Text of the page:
Immersive experiences are easy production hacks

In an age where we’re competing with nearly-addictive, user-generated social media content and experiences like Oppenheimer in IMAX 70mm, many of us are kept up at night wondering how we’re going to earn the audience’s attendance, and keep their attention, at our next event.

In fact, from recent Encore customer research, we’ve learned that an overwhelming 97% of event professionals are excited about technology that creates “wow” moments and more than 80% believe delivering those wow moments facilitates greater attendee engagement and event ROI.

While the buzz about immersive experiences right now leans a little into the future of augmented reality, or even holograms, it’s worth looking at how the quality of your event production, with tools at your fingertips right now, can deliver that immersive wow-factor that gets your attendees talking.

Considering that 80-85% of our perception, learning and cognition is mediated through vision, one of the core components to impact audiences has always been color.

This fascinating field of research shows us that, not only does the presence of color affect our cognition and mood, but certain hues also affect how we internalize information and interact, which is crucial to the success of an event.  

Case in point: Pantone’s Color of the Year. Each December the company that sets the global standard for color matching announces a color for the upcoming year meant to represent current trends, social and political events and global attitudes. Viva Magenta has been the Color of 2023. Described by the institute as “bold” and “unapologetic,” this shade was chosen to evoke a sense of confidence and optimism in our post-pandemic landscape.

Back in December, Viva Magenta made sense to us, especially considering unabashed vibrancy in our fully-booked calendars, the growing size and number of events, and the excitement around more engaging, immersive events.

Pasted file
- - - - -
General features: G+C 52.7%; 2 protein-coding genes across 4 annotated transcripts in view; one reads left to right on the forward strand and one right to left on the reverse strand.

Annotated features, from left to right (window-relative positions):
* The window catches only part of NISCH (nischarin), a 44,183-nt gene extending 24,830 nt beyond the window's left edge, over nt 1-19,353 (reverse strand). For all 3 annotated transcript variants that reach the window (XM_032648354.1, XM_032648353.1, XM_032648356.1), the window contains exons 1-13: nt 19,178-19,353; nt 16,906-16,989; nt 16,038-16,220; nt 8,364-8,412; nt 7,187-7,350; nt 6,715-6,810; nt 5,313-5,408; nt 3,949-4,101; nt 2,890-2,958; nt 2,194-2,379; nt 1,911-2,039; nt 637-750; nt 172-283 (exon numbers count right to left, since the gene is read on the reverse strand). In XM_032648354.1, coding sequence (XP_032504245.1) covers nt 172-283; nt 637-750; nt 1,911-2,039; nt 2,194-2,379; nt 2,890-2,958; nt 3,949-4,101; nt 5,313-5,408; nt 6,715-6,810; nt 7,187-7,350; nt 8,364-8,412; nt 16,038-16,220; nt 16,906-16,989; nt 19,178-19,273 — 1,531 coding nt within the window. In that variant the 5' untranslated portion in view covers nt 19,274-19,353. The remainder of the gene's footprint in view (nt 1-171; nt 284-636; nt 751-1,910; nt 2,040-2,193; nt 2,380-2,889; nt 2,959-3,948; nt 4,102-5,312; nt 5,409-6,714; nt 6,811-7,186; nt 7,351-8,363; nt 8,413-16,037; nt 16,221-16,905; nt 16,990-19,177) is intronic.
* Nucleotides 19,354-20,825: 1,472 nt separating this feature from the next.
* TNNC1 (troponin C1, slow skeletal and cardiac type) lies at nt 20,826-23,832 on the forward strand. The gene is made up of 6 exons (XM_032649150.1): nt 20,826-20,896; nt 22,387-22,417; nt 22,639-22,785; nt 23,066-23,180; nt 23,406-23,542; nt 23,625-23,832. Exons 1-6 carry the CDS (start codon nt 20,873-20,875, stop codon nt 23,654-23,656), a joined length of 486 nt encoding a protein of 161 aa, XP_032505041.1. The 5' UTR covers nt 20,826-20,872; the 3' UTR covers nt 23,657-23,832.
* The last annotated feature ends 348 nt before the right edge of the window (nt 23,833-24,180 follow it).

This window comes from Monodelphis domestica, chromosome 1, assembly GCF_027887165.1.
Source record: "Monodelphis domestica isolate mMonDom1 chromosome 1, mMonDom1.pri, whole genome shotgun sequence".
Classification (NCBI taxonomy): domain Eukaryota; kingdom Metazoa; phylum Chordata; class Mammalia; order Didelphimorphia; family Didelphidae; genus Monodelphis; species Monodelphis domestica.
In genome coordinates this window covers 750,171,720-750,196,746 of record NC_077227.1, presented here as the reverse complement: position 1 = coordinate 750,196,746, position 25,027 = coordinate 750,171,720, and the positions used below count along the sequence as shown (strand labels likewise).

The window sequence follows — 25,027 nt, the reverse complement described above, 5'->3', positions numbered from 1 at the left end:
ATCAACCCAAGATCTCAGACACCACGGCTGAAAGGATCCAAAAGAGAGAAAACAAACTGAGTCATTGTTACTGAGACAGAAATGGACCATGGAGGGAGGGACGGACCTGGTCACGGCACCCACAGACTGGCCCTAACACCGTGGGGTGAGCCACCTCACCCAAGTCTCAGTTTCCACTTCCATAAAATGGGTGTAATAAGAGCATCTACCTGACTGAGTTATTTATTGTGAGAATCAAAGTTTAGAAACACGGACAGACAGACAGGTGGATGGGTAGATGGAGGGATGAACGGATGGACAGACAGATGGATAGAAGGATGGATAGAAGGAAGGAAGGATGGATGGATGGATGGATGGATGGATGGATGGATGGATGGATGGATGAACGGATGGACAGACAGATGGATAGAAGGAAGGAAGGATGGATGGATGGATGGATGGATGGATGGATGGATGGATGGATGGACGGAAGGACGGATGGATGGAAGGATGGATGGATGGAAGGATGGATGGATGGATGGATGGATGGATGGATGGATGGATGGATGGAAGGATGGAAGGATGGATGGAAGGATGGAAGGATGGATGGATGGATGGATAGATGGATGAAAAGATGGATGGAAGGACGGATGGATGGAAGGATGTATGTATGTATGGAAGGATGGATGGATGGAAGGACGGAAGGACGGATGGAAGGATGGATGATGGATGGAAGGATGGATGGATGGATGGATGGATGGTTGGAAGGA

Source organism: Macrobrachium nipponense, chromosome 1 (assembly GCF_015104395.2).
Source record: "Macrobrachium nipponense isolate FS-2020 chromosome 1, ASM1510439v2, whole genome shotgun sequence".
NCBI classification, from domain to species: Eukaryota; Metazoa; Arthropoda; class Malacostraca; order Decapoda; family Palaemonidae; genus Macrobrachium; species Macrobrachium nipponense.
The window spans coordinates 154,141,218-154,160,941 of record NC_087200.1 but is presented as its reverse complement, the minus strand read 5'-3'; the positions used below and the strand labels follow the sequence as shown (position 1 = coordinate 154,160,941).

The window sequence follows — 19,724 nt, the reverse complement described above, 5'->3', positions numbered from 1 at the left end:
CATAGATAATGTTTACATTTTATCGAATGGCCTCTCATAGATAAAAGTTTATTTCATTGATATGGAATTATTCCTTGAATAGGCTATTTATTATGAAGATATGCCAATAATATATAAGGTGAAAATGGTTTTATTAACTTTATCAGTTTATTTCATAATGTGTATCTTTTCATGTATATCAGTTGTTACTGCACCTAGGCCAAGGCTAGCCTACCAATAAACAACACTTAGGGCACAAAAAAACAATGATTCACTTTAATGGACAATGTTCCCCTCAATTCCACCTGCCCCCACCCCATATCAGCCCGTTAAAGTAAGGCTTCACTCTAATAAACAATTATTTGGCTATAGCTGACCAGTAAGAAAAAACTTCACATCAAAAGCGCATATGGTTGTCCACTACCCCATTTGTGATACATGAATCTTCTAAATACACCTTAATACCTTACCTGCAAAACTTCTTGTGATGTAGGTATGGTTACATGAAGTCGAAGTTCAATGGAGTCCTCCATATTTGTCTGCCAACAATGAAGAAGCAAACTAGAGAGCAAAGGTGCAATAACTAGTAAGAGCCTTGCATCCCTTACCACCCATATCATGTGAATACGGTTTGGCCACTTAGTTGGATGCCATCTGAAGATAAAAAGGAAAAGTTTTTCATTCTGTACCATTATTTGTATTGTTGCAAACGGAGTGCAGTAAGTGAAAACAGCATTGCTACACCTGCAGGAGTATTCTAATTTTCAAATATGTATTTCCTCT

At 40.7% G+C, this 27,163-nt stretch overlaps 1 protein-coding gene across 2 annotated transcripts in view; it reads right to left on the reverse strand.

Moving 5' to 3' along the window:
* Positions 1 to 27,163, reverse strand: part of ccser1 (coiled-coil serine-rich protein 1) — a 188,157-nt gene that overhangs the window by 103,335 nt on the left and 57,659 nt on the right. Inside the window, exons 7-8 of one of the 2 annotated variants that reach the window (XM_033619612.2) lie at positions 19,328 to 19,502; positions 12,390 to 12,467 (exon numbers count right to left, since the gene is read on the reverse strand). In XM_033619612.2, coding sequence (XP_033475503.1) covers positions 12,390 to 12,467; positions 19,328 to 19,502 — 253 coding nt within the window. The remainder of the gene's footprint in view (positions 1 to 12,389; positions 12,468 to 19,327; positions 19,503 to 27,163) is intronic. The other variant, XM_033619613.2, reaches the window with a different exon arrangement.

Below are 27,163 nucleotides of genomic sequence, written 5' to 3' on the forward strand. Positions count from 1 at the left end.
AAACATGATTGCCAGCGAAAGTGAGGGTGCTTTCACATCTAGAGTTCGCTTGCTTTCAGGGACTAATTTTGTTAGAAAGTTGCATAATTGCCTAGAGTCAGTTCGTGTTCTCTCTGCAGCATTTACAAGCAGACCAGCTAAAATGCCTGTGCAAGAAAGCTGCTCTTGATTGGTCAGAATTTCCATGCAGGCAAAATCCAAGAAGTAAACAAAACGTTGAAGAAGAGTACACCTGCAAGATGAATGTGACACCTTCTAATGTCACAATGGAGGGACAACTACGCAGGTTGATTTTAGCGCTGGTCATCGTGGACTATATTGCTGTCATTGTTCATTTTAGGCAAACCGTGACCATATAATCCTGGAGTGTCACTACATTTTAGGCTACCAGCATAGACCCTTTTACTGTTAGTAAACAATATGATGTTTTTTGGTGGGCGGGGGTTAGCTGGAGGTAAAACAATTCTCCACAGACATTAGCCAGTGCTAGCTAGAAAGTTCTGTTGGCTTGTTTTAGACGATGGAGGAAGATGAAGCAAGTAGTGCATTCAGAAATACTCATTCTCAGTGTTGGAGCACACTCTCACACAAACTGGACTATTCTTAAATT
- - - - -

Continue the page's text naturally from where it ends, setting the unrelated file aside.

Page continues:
From fashion to marketing, the color of the year is used to forecast trends in branding and design, product development and purchasing decisions. It’s become so influential that the 2024 color of the year has already been selected (Apricot Crush) and is meant to signify an energetic yet refreshing antidote to the uncertainty of next year.

With all that possibility for emotive affect, let’s take a look at the opportunities to infuse color into events to create more captivating experiences for attendees.

Warming Up or Cooling Down Moods

Let’s start with the neurological effects of warm versus cool tones. Bright and warm colors, like red, orange and yellow, stimulate our senses and can evoke feelings of happiness, optimism and energy. Contrastingly, cool and calm tones like blues and greens are typically internalized as soothing.

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In fact, prisons have often painted jail cells pink to keep the peace. Taking a note there, how about a warm pink uplighting in a meditation room as a place of respite in a busy conference?

Colors are not just a matter of aesthetics; they can have a profound impact on our mental state. Research in this area has confirmed what we have long suspected: that colors can influence our internal physiology and create unconscious reactions.

Encouraging Networking

Let’s say you’re planning a ballroom luncheon where you want your attendees to interact and socialize. You could incorporate sweeping use of yellow visual content with LED walls because yellow is known to invigorate. The attention-grabbing technology and brilliant hue would serve to encourage these connections and even boost participants’ moods.

Increasing Action and Critical Thinking

If you’re looking to amp up the energy and increase productivity, red light might be the way to go, as it has been known to elevate pulse rates, and even respiratory rates. It’s also known to encourage a more analytical mindset.

Purple has also been known to increase focus. For a small meeting, how about LED lamps at each table set to cast purple tones to keep the small groups focused and engaged.

Setting the Stage

Not every solution is an LED, although it’s a high-powered tool for color psychology.

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Scenic elements like spandex soft sets or modular backdrops, like BackDrop Pro, can be illuminated with front or back projection and the addition of gobo lighting for texture as a tool for setting the mood.

Content Designed to Engage

And while the production of your event is vital to success, it always starts with the content. You should be asking your creative and content development team about colors and graphics to influence the room in everything from your keynote presentation, to your sponsor reels during a banquet. It all matters.

woman smiling, wearing blue shirtAnnette Moody is senior vice president of production at Encore, where she oversees areas including production, supply chain and the Las Vegas operation.